The following is a guest post by Jody DeRidder, the Head of Digital Services at the University of Alabama Libraries.
Have you been digitizing and managing digital content? Are you the go-to person in your organization for accessioning digital materials into your special collections, or collecting electronic records for your archives? More than likely, you’ve not had specific training in how to manage these files long term, and with the growing concern about digital preservation, you’re worried about how to ensure your content is safe and continues to be usable.
Across the country, schools are beginning to offer certificates, residencies and degrees in digital preservation. That’s great! Maybe someday your organization can hire one of the graduates. But what can be done right now? What about those of you already on the front lines, in the field? You need training too: low cost or free, easily accessible and targeted to your needs. How will you administer First Aid to make sure your digital content lasts until those specialists come along?
After the huge success of last year’s Association of Southeastern Research Libraries Intro to Digital Preservation webinars, I sent out a survey in the fall of 2012 to find out which digital preservation topics and types of material are most important to those who want to see more of these free webinars. 182 people responded, and the results were clear. The top three topics selected were:
- “Methods of preservation metadata extraction, creation and storage”;
- “Determining what metadata to capture and store”;
- “Planning for provision of access over time.”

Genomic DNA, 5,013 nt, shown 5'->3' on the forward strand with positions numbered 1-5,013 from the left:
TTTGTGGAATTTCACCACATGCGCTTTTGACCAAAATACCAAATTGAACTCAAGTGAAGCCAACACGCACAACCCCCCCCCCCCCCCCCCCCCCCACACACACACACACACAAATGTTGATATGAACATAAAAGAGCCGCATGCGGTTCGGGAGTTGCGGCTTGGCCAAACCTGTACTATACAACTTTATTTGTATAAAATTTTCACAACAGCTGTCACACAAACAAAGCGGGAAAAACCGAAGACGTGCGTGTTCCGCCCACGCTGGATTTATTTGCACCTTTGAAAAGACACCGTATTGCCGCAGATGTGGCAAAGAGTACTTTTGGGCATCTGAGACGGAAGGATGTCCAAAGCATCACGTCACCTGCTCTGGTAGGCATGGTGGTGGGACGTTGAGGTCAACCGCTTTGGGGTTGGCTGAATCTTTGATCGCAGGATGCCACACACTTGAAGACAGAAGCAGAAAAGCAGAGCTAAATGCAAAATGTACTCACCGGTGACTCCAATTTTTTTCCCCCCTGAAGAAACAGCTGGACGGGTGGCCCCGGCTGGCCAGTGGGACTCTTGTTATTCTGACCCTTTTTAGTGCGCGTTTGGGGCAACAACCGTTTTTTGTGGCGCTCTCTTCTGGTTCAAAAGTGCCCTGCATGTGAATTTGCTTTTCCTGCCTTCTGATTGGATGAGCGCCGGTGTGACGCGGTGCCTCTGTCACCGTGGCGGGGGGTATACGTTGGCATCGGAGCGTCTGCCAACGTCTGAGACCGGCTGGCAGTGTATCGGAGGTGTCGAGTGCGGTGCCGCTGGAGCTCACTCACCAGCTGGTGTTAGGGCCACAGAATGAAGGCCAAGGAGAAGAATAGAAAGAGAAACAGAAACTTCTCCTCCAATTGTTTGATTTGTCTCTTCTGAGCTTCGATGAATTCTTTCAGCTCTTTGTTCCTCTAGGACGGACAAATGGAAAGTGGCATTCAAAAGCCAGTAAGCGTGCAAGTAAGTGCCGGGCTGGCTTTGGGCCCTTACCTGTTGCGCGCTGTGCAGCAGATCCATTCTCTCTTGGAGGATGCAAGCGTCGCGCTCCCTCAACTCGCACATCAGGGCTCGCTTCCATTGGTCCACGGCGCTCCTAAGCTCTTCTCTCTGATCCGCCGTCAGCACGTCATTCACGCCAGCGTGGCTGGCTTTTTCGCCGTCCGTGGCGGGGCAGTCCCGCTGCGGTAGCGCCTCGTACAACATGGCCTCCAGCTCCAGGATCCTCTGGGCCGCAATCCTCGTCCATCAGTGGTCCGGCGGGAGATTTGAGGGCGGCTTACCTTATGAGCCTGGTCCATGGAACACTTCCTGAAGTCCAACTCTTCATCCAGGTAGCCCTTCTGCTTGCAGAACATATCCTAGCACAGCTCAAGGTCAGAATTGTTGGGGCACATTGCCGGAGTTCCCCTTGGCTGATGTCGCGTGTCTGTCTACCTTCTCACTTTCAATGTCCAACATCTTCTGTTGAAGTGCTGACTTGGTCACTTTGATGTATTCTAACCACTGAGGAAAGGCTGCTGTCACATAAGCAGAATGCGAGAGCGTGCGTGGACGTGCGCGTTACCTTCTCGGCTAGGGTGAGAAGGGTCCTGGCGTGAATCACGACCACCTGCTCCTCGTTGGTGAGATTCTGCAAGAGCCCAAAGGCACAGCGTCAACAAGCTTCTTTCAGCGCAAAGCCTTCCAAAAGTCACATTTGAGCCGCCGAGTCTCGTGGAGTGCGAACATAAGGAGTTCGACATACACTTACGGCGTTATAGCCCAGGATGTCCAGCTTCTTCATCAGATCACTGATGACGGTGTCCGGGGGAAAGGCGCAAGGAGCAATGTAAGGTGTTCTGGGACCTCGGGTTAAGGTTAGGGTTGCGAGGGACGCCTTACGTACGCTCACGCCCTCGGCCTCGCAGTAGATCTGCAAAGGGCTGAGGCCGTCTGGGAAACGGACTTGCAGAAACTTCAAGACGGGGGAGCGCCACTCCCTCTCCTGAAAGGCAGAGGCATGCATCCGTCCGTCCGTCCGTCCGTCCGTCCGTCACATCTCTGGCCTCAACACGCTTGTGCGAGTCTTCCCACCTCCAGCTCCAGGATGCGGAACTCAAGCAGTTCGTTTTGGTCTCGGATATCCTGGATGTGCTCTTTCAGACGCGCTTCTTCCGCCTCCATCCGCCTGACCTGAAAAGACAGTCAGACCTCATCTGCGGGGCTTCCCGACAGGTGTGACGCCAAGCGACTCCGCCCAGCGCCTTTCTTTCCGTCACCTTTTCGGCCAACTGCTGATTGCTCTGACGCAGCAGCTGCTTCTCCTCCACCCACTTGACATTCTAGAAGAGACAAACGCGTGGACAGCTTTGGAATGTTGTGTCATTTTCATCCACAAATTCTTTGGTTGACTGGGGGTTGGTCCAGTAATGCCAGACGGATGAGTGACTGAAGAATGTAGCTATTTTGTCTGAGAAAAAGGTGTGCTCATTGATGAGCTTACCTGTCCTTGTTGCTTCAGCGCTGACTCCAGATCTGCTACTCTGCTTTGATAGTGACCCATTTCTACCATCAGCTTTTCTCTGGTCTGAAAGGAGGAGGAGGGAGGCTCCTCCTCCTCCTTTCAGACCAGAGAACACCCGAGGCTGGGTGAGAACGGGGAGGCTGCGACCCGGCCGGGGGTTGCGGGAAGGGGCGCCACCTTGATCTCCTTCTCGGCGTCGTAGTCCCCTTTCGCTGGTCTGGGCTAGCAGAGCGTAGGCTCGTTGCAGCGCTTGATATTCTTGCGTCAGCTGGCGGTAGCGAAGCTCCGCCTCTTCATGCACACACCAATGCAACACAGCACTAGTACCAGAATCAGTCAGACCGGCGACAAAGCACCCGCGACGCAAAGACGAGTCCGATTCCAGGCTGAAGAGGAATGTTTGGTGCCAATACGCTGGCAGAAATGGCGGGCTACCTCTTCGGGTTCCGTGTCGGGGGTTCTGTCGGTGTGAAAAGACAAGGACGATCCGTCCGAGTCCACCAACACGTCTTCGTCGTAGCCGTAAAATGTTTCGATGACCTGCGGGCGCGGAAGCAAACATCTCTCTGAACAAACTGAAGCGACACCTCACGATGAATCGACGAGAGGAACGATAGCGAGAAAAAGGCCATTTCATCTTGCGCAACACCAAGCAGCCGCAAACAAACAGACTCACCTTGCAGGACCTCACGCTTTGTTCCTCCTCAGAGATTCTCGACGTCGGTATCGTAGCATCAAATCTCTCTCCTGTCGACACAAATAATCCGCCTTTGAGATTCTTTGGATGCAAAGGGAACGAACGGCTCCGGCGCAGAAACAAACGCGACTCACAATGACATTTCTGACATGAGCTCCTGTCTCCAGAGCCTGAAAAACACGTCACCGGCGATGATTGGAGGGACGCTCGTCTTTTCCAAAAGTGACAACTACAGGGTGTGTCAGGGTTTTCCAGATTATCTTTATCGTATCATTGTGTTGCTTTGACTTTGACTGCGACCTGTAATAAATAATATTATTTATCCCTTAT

Beyond these top three results, the responses for ASERL members (37) and non-ASERL members (142) differed somewhat. It seemed that ASERL respondents were less concerned with “nuts and bolts” than the bigger picture; they cared more about developing selection criteria than in tackling file conversions. While non-ASERL participants were more interested in checksums, file validations, and storage options, those from the research institutions ranked legal issues and audits above these topics.
Similar differences appeared in the comparison of the types of digital content respondents cared about most. Born digital special collections materials were most important to both groups! However, ASERL respondents considered digitized collections the next most critical, followed by born-digital institutional records and then digital scholarly content, with digital research data only critical to a little over half the ASERL participants. Not surprisingly, non-ASERL participants cared more about born-digital institutional records than digitized collections, and had little concern for digital scholarly content or research data. Web content ranked lowest for both groups.
This information should help us focus our training offerings and perhaps target specific audiences. In keeping with the survey results, ASERL is again offering a free series of more targeted webinars starting on April 2 (tomorrow!) and continuing through the month, all of which will be archived within a few hours. I hope to “see” you there!